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For the week of Oct. 6, 1999 through Oct. 12, 1999

Trick or treat?


Will a new highway in the valley be a trick, or a treat?

The only way to make sure it’s a treat is to go to an open house to be held at the Wood River Middle School in Hailey from 4 to 8 p.m. tomorrow.

This will be the third and final Highway 75 Corridor Study meeting. The Idaho Transportation Department and consulting firm CH2M Hill will attempt to answer questions and address concerns of Wood River Valley residents.

The open house is part of the process being used by the ITD to create a new highway design for the Wood River Valley.

At the meeting, residents will see retouched photographs showing how a preferred design would look if built. They will be able to review traffic projections. They will be asked to record their comments and concerns about the preferred design.

We have high hopes for the open house.

For the first time, we hope to see accurate and detailed views of highway plans. We also hope to see accurate representations of the total width of the highway relative to its existing path, along with shoulders and clear zones.

We hope to see how the preferred design works with the already approved stretch of highway.

The consulting firm says it will incorporate comments from the meeting in its final report to the ITD. It says the final study will be released only to the ITD and to the Blaine County Highway 75 Steering Committee, which may use the study as they see fit.

We hope they see fit to hold public hearings on the final report before graders and pavers are invited in. We hope somebody will finally discuss the reasons alternative forms of transportation are not options.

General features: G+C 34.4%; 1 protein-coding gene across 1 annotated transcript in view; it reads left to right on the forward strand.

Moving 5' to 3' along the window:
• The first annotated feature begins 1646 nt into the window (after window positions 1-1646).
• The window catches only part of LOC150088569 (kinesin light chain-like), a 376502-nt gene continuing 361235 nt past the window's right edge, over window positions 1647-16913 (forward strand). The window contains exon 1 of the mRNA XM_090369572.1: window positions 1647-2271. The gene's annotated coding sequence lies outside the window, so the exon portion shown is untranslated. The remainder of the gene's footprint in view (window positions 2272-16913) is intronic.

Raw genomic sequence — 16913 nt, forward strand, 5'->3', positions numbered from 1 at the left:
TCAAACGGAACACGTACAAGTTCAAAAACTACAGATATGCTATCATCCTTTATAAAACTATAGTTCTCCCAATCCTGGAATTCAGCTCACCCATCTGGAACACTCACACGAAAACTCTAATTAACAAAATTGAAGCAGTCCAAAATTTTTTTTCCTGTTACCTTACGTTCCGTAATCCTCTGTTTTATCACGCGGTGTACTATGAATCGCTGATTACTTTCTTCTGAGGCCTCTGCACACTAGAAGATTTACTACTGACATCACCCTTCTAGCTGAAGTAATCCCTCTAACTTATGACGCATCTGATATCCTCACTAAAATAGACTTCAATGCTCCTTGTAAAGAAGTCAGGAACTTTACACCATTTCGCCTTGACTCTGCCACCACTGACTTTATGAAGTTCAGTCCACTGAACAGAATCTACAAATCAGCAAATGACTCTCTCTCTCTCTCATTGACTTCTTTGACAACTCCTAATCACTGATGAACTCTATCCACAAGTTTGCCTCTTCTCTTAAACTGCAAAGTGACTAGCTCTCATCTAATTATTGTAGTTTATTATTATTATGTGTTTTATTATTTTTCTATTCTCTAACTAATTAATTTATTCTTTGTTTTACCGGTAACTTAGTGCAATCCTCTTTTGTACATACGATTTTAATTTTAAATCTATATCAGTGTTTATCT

The members of the steering committee, which has advised the consulting company during the process, are ITD senior planner Bob Humphrey, Blaine County Commissioner Len Harlig, Ketchum City Councilwoman Sue Noel, and Bellevue Mayor Steve Fairbrother. Hailey has not had a representative on the committee since city administrator Darryl James left his job. Since January, the committee has met three times in private meetings with the consulting firm.

Residents need to participate in highway planning meetings like this one to make sure they don’t wake up one morning to find the valley disfigured by a poorly planned and executed freeway. Doubling and tripling the size of the existing highway, installing a total of 21 stoplights, and changing traffic flow on Main Streets—all proposed--will affect the quality of life up and down the valley.

When it comes to the highway, nothing should be left to the imagination. Nothing should be decided in private. Nothing should be a surprise.

 

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